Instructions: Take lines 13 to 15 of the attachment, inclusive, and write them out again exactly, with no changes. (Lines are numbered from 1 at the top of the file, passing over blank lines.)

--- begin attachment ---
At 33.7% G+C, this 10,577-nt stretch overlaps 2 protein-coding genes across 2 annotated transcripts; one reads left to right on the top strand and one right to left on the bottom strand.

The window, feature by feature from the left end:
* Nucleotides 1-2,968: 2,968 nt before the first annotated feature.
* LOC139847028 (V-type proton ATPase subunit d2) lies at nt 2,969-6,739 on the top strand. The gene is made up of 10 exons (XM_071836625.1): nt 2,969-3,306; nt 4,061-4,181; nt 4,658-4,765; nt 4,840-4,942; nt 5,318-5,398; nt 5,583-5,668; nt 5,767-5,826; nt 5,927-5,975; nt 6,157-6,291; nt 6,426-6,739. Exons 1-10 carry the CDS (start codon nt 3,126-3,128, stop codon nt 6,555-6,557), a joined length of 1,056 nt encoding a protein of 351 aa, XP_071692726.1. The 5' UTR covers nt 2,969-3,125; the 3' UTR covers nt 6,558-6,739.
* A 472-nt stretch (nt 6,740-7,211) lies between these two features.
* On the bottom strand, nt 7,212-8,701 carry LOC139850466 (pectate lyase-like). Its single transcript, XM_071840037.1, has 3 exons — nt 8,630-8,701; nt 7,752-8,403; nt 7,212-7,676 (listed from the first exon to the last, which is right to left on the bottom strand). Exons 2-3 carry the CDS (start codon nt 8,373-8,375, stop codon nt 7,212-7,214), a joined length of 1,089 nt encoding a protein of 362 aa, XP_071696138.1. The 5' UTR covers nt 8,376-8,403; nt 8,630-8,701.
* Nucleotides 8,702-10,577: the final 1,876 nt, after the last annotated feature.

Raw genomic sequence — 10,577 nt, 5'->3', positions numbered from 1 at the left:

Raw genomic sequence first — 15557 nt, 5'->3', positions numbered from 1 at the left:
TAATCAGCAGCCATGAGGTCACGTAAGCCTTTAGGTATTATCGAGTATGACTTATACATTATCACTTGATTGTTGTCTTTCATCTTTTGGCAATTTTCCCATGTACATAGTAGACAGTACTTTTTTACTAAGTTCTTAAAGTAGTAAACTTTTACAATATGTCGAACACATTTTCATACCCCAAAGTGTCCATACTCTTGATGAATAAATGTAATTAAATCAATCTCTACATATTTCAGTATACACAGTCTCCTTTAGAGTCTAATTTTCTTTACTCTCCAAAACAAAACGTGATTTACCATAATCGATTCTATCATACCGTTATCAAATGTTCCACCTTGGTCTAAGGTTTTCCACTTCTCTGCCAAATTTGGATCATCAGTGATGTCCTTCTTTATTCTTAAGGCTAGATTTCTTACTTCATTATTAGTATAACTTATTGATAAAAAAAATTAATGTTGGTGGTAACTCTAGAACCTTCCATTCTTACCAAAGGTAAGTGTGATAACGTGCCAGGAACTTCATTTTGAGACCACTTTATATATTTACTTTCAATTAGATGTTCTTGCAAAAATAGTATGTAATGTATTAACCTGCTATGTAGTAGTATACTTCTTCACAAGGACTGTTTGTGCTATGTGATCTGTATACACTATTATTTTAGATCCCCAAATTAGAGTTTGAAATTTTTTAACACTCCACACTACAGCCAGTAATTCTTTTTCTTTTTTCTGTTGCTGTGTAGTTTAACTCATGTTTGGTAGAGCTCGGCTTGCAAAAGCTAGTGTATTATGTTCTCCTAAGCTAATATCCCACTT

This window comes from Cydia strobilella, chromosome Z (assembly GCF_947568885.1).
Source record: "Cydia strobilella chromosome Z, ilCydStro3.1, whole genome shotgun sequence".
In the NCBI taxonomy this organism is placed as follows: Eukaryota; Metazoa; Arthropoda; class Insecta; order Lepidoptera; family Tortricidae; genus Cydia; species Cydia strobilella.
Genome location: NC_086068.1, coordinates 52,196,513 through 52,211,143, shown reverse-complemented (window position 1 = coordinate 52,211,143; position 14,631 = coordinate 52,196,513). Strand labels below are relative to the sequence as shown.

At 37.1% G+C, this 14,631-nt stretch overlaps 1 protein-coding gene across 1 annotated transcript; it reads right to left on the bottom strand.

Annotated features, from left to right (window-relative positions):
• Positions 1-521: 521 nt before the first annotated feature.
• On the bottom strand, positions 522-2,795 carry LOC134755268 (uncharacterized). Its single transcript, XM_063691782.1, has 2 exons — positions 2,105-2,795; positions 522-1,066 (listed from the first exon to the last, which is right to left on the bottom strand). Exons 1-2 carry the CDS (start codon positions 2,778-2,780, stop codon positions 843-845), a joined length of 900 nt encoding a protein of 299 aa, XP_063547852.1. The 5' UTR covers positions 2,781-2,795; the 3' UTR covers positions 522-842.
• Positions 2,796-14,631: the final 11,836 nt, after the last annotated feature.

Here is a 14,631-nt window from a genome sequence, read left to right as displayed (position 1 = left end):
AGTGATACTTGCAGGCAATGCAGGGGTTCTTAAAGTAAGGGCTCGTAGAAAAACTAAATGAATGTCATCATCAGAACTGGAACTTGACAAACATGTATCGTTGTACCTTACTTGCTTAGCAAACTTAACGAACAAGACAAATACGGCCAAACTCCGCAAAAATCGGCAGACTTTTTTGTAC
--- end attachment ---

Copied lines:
In the NCBI taxonomy this organism is placed as follows: Eukaryota; Metazoa; Arthropoda; class Insecta; order Lepidoptera; family Tortricidae; genus Cydia; species Cydia strobilella.
Genome location: NC_086068.1, coordinates 52,196,513 through 52,211,143, shown reverse-complemented (window position 1 = coordinate 52,211,143; position 14,631 = coordinate 52,196,513). Strand labels below are relative to the sequence as shown.

At 37.1% G+C, this 14,631-nt stretch overlaps 1 protein-coding gene across 1 annotated transcript; it reads right to left on the bottom strand.